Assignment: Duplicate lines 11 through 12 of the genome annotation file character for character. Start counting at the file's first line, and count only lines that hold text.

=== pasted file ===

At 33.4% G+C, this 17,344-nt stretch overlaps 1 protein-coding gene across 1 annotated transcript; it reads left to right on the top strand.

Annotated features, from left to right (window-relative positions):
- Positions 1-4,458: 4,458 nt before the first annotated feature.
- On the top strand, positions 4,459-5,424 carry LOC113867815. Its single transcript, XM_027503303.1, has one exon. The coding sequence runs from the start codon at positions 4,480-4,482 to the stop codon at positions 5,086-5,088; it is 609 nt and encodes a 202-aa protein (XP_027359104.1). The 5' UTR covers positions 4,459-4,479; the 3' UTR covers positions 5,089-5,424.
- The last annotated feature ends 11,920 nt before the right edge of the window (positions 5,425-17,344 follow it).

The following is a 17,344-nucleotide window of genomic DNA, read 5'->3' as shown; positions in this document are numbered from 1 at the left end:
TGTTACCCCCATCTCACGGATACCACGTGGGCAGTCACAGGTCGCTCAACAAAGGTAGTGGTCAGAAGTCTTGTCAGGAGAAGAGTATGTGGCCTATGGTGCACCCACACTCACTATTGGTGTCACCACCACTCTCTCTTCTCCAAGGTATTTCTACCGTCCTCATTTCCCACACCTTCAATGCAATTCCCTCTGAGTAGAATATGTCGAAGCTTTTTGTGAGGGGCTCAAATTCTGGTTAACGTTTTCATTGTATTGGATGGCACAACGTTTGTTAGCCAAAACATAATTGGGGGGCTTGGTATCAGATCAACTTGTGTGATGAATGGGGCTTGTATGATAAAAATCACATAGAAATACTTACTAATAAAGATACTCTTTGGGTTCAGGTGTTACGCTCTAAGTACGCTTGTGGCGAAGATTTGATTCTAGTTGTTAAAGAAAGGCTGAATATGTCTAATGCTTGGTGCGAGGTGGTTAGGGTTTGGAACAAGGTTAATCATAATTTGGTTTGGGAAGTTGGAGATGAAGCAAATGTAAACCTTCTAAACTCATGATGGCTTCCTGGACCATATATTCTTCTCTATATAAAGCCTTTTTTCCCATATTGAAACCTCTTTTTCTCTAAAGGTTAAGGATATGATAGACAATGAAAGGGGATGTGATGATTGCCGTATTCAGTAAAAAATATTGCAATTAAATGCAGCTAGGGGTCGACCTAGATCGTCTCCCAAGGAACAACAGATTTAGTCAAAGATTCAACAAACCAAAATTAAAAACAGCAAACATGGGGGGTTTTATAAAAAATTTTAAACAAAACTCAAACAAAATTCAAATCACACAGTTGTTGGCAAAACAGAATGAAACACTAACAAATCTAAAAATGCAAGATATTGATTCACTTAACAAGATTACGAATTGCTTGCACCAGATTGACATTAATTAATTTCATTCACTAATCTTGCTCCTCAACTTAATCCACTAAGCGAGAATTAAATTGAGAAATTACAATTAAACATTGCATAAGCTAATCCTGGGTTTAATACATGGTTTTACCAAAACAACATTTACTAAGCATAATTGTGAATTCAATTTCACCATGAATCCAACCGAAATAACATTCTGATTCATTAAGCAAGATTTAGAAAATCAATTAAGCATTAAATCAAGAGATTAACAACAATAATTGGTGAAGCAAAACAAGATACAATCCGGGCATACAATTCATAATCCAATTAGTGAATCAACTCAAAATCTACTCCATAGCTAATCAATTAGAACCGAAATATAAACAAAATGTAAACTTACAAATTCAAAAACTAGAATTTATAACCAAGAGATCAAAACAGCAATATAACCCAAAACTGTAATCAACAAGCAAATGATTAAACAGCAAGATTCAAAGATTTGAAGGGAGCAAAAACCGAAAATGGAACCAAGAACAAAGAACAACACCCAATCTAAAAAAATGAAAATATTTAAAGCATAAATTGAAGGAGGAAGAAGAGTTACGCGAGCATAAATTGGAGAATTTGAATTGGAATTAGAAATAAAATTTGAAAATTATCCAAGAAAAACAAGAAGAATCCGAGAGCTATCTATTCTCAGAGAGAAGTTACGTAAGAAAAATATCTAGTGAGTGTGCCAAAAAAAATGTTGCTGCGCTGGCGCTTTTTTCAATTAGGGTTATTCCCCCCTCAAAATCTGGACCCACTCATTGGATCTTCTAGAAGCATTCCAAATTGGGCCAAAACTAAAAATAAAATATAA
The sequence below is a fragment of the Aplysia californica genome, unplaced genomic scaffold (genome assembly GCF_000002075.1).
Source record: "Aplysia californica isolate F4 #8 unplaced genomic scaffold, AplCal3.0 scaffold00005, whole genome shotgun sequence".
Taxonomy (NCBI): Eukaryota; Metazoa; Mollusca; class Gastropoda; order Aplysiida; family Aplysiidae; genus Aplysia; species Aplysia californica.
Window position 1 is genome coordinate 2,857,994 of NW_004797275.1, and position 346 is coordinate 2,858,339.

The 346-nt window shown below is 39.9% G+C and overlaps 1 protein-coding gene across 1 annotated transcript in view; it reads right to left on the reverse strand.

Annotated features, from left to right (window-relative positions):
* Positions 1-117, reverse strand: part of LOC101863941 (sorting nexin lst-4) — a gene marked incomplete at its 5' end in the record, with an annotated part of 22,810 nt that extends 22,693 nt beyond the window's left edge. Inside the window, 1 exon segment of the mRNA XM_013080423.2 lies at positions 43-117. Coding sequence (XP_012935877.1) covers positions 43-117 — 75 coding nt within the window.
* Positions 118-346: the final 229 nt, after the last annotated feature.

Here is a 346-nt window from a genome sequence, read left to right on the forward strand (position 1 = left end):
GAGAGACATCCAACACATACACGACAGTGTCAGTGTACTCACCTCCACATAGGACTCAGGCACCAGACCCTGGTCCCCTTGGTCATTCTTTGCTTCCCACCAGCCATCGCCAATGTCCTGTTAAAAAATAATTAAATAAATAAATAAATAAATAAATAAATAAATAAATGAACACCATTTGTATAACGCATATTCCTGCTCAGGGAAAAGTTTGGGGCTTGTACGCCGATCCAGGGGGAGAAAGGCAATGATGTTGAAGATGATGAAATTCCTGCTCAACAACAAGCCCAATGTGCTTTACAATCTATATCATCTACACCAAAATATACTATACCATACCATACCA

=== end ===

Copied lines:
Window position 1 is genome coordinate 2,857,994 of NW_004797275.1, and position 346 is coordinate 2,858,339.

The 346-nt window shown below is 39.9% G+C and overlaps 1 protein-coding gene across 1 annotated transcript in view; it reads right to left on the reverse strand.